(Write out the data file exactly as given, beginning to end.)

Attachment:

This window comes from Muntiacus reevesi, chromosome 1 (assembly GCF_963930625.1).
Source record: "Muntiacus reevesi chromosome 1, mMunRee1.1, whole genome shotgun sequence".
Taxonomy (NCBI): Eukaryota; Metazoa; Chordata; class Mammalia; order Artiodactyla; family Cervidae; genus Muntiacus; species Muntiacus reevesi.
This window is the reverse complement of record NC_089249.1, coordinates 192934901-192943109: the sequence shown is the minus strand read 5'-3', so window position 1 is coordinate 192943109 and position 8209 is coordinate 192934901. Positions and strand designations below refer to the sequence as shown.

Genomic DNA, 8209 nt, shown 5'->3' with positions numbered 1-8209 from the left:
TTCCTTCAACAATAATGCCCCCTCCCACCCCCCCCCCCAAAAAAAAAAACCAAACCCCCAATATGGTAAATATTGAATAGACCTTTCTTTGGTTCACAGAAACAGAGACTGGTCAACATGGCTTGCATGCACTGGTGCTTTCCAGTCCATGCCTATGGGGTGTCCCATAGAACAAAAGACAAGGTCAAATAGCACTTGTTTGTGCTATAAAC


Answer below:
This window comes from Muntiacus reevesi, chromosome 1 (assembly GCF_963930625.1).
Source record: "Muntiacus reevesi chromosome 1, mMunRee1.1, whole genome shotgun sequence".
Taxonomy (NCBI): Eukaryota; Metazoa; Chordata; class Mammalia; order Artiodactyla; family Cervidae; genus Muntiacus; species Muntiacus reevesi.
This window is the reverse complement of record NC_089249.1, coordinates 192934901-192943109: the sequence shown is the minus strand read 5'-3', so window position 1 is coordinate 192943109 and position 8209 is coordinate 192934901. Positions and strand designations below refer to the sequence as shown.

Genomic DNA, 8209 nt, shown 5'->3' with positions numbered 1-8209 from the left:
TTCCTTCAACAATAATGCCCCCTCCCACCCCCCCCCCCAAAAAAAAAAACCAAACCCCCAATATGGTAAATATTGAATAGACCTTTCTTTGGTTCACAGAAACAGAGACTGGTCAACATGGCTTGCATGCACTGGTGCTTTCCAGTCCATGCCTATGGGGTGTCCCATAGAACAAAAGACAAGGTCAAATAGCACTTGTTTGTGCTATAAAC